Sights in Lemmenjoki National Park
The Ravadas Falls are included in the national park's restricted access zone where movement is only allowed along the marked trails.
Lemmenjoki River Valley
Lemmenjoki River Valley is the 22-km-long river section between Njurkulahti and Kultasatama. There are regular boat services on the river during the summer. A marked trail on the bank follows the course of the river.
The Ravadasjoki, with its gently sloping bed carved by glacial melt waters, is the largest of the River Lemmenjoki's tributaries. The current does not become strong until very close to the mouth of the river, where the tributary rushes through a ten-metre waterfall down into the Lemmenjoki. The falls and their rocky gorge, as well as the shapes resembling giants' kettles grooved into its edges, have been formed partly by glacial melt waters and partly by the erosion caused by the present river.
The Ravadas Falls are one of the best-known nature attractions in the Lemmenjoki National Park. The waterfall is an imposing sight in all its rugged glory. Visitors should bear in mind that the Ravadas Falls are included in the national park's restricted access zone where movement is only allowed along the marked trails. The Ravadas Falls can be reached on foot via hiking trails or by river boats run by Lemmenjoki's nature tourism service providers.
Joenkielinen is a fell about 9 km from the village of Njurkulahti, to which there is a marked trail. On top of the fell, you get a great view over Lemmenjoki River Valley and the surrounding fells.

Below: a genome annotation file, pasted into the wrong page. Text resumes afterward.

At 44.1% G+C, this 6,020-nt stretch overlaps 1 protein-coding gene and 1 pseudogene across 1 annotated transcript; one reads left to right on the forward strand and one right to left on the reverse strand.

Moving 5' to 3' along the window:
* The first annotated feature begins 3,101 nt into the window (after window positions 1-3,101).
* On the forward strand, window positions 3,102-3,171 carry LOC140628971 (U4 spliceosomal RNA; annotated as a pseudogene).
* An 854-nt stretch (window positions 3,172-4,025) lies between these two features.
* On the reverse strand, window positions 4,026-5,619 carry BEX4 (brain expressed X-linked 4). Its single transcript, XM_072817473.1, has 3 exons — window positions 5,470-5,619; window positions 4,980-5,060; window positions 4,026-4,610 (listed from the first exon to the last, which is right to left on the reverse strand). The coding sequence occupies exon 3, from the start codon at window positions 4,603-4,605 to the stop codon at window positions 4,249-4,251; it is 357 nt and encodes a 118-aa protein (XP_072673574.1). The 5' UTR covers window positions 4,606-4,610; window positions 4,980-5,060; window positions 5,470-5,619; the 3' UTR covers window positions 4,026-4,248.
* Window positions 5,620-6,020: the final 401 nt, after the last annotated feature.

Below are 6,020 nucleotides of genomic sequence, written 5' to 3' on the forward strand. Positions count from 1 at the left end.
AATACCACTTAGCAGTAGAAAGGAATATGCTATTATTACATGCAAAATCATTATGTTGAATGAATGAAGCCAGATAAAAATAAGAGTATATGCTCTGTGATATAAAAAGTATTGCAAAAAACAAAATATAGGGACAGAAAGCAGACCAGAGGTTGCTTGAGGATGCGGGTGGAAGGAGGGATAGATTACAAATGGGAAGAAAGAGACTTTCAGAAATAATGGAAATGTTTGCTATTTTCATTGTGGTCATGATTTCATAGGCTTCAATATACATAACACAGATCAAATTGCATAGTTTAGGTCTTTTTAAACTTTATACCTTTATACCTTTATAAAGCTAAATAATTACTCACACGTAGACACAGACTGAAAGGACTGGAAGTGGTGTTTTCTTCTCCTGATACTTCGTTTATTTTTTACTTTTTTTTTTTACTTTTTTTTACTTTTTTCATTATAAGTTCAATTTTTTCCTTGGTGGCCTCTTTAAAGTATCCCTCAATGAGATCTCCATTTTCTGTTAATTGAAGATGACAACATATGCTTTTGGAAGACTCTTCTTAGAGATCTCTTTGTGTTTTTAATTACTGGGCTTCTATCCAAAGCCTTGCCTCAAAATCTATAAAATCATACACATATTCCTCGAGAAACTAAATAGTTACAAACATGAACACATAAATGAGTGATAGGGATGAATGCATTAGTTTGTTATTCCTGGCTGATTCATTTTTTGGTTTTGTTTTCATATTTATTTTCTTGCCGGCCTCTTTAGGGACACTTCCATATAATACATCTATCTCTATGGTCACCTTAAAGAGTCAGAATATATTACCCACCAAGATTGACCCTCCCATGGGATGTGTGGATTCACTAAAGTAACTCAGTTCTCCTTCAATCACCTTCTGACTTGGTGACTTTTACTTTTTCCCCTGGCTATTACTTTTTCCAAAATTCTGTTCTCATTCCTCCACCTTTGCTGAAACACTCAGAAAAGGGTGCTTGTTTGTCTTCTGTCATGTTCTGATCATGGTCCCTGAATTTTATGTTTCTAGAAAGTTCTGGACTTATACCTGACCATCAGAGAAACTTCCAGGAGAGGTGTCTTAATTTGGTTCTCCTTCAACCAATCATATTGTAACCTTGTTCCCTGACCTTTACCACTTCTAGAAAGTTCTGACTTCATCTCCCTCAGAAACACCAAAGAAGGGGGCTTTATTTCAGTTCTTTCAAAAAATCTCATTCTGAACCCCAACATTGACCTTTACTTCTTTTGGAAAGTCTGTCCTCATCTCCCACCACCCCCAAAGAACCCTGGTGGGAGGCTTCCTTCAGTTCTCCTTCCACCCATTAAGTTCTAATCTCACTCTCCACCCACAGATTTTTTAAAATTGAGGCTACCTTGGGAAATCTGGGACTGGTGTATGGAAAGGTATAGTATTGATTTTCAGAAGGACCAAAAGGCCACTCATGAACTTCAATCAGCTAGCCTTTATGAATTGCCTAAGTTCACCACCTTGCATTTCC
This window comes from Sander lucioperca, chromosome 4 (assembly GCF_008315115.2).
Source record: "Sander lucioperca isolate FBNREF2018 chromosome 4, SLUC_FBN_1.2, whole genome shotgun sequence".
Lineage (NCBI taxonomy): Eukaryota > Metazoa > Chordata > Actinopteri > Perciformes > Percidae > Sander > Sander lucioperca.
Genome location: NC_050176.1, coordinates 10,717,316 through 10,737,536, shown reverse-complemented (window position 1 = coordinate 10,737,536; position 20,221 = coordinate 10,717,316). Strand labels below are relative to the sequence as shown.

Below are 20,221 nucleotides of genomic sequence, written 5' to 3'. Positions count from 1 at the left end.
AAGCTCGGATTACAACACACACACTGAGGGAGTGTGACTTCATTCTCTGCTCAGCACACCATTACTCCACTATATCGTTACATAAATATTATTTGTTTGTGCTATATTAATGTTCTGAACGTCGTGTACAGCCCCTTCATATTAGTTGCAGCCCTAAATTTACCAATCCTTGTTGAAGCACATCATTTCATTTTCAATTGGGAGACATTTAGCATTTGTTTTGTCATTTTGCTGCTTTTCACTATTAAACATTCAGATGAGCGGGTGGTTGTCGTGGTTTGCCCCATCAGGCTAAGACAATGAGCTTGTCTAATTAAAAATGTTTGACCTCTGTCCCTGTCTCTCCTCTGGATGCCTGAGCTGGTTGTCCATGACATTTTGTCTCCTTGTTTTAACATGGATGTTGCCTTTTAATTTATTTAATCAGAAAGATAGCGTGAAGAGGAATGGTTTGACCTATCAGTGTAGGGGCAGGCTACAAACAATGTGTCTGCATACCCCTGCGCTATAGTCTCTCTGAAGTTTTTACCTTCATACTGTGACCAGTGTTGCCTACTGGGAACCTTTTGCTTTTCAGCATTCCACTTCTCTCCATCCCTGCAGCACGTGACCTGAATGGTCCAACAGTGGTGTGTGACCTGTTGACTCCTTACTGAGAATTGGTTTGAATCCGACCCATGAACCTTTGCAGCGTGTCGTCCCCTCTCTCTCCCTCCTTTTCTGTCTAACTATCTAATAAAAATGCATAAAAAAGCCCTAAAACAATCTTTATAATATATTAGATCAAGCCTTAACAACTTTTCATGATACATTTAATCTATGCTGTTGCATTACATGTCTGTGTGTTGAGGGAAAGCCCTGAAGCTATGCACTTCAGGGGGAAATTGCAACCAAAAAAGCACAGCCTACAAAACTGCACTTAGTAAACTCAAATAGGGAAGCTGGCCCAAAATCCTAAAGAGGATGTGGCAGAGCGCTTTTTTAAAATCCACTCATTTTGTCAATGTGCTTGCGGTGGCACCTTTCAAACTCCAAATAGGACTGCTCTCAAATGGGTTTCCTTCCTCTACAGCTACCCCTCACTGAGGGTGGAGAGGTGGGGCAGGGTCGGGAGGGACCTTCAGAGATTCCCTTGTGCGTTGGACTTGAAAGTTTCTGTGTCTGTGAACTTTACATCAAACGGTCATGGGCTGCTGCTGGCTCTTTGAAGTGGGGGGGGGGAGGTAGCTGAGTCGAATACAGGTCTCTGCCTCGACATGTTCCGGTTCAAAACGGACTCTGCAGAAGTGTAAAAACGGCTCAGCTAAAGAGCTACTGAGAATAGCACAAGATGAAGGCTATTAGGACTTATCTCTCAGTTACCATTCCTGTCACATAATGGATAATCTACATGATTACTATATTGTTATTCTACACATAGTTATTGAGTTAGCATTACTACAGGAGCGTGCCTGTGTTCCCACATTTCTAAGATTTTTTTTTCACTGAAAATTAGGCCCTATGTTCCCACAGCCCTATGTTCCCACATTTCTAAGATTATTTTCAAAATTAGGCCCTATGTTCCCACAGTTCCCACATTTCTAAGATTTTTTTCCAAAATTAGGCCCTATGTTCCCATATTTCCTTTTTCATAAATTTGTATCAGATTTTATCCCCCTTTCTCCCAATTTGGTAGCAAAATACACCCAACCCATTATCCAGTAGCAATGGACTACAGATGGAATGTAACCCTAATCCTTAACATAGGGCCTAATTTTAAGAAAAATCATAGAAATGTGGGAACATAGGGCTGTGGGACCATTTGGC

The Sallivaara reindeer round-up site comprises restored buildings and structures steeped in the atmosphere of days gone by. The wintertime round-up in Sallivaara used to last for weeks, and life at the pen was colourful and filled with hard work.
Sallivaara with its cabins and huts is one of the few well-preserved large reindeer round-up sites from the old days. The round-up that took place in December and January used to last one or two weeks, and people gathered from near and far to participate. In the 1950s, a peculiar market tradition emerged at the site with evening markets and dances.
The cabins and fence structures were restored in the late 1980s. The structures are protected as monuments to Sámi reindeer husbandry with their valuable industrial and cultural history. The cabins and huts are still privately owned, but some of them are open to the public as either sights or open wilderness huts. The huts open to the public are maintained by Metsähallitus.
Directions and Service
- From Repojoki River along Inari-Kittilä road, there is a 6-km-long marked trail to the restored traditional reindeer round-up site.
- There are also an Sallivaara open wilderness hut and a camping site. The hut is known as the policemen's hut, and there is a campfire and camping site next to it.
- Information Hut, Kaapi Aikio and Teuvo Lehtola's hut serves as an information hut. There is material in the hut that introduces visitors to the history of Sallivaara.
- Trail to the Top of Sallivaara Hill. A trail starts between the information hut and the open wilderness hut to the top of the Sallivaara hill with views over the vast marshland areas surrounding the site.
The round-up fence and the cabins form one of the most important sites of cultural history in Lapland. Read more of its history and history of reindeer husbandry.
The Grounds of Kaapin Jouni - Traditional Landscape
On the western bank of Lemmenjoki River, at Njurkulahti, is an old reindeer herder's dwelling, which used to belong to a man called Kaapin Jouni.
The Crounds of Kaapin Jouni is possible to visit with the local enterprises.
The history and the present of gold digging can be seen in the core of the National Park, in the area between Kultasatama and Jäkäläpää. Some of the gold diggers welcome visitors, but some prefer to work by themselves. There is a marked trail going through the area. From Kultasatama to Ravadasjärvi the distance is 20 km.